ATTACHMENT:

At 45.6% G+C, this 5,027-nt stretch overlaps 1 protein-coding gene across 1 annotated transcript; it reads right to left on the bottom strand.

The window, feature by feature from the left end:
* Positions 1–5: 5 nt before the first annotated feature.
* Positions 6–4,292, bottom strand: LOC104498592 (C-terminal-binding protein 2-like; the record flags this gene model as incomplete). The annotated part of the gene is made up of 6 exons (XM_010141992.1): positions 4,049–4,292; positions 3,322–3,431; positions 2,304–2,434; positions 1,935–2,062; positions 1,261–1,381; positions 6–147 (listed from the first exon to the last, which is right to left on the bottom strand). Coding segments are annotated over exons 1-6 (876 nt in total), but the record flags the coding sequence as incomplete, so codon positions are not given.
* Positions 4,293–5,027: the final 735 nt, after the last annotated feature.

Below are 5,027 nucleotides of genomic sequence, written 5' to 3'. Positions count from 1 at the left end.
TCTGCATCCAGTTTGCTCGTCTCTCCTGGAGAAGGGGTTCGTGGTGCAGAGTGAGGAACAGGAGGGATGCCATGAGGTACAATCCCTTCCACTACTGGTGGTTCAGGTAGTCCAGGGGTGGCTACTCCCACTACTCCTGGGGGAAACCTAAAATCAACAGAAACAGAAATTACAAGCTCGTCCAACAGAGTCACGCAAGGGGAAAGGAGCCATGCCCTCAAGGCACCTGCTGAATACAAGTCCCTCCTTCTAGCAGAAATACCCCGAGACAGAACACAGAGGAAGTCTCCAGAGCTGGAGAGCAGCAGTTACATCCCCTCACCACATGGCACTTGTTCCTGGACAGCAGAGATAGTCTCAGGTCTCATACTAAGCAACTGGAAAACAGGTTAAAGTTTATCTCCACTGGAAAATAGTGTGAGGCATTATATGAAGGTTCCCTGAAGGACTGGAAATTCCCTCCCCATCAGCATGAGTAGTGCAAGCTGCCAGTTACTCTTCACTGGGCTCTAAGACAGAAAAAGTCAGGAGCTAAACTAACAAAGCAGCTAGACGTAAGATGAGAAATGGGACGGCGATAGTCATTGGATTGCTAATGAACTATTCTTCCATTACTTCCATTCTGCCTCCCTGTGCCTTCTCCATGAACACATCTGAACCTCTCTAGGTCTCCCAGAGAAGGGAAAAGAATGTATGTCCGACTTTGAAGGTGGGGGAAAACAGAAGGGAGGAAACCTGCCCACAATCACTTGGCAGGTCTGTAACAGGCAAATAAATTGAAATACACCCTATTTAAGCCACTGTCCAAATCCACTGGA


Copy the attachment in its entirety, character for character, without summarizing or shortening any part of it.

At 45.6% G+C, this 5,027-nt stretch overlaps 1 protein-coding gene across 1 annotated transcript; it reads right to left on the bottom strand.

The window, feature by feature from the left end:
* Positions 1–5: 5 nt before the first annotated feature.
* Positions 6–4,292, bottom strand: LOC104498592 (C-terminal-binding protein 2-like; the record flags this gene model as incomplete). The annotated part of the gene is made up of 6 exons (XM_010141992.1): positions 4,049–4,292; positions 3,322–3,431; positions 2,304–2,434; positions 1,935–2,062; positions 1,261–1,381; positions 6–147 (listed from the first exon to the last, which is right to left on the bottom strand). Coding segments are annotated over exons 1-6 (876 nt in total), but the record flags the coding sequence as incomplete, so codon positions are not given.
* Positions 4,293–5,027: the final 735 nt, after the last annotated feature.

Below are 5,027 nucleotides of genomic sequence, written 5' to 3'. Positions count from 1 at the left end.
TCTGCATCCAGTTTGCTCGTCTCTCCTGGAGAAGGGGTTCGTGGTGCAGAGTGAGGAACAGGAGGGATGCCATGAGGTACAATCCCTTCCACTACTGGTGGTTCAGGTAGTCCAGGGGTGGCTACTCCCACTACTCCTGGGGGAAACCTAAAATCAACAGAAACAGAAATTACAAGCTCGTCCAACAGAGTCACGCAAGGGGAAAGGAGCCATGCCCTCAAGGCACCTGCTGAATACAAGTCCCTCCTTCTAGCAGAAATACCCCGAGACAGAACACAGAGGAAGTCTCCAGAGCTGGAGAGCAGCAGTTACATCCCCTCACCACATGGCACTTGTTCCTGGACAGCAGAGATAGTCTCAGGTCTCATACTAAGCAACTGGAAAACAGGTTAAAGTTTATCTCCACTGGAAAATAGTGTGAGGCATTATATGAAGGTTCCCTGAAGGACTGGAAATTCCCTCCCCATCAGCATGAGTAGTGCAAGCTGCCAGTTACTCTTCACTGGGCTCTAAGACAGAAAAAGTCAGGAGCTAAACTAACAAAGCAGCTAGACGTAAGATGAGAAATGGGACGGCGATAGTCATTGGATTGCTAATGAACTATTCTTCCATTACTTCCATTCTGCCTCCCTGTGCCTTCTCCATGAACACATCTGAACCTCTCTAGGTCTCCCAGAGAAGGGAAAAGAATGTATGTCCGACTTTGAAGGTGGGGGAAAACAGAAGGGAGGAAACCTGCCCACAATCACTTGGCAGGTCTGTAACAGGCAAATAAATTGAAATACACCCTATTTAAGCCACTGTCCAAATCCACTGGA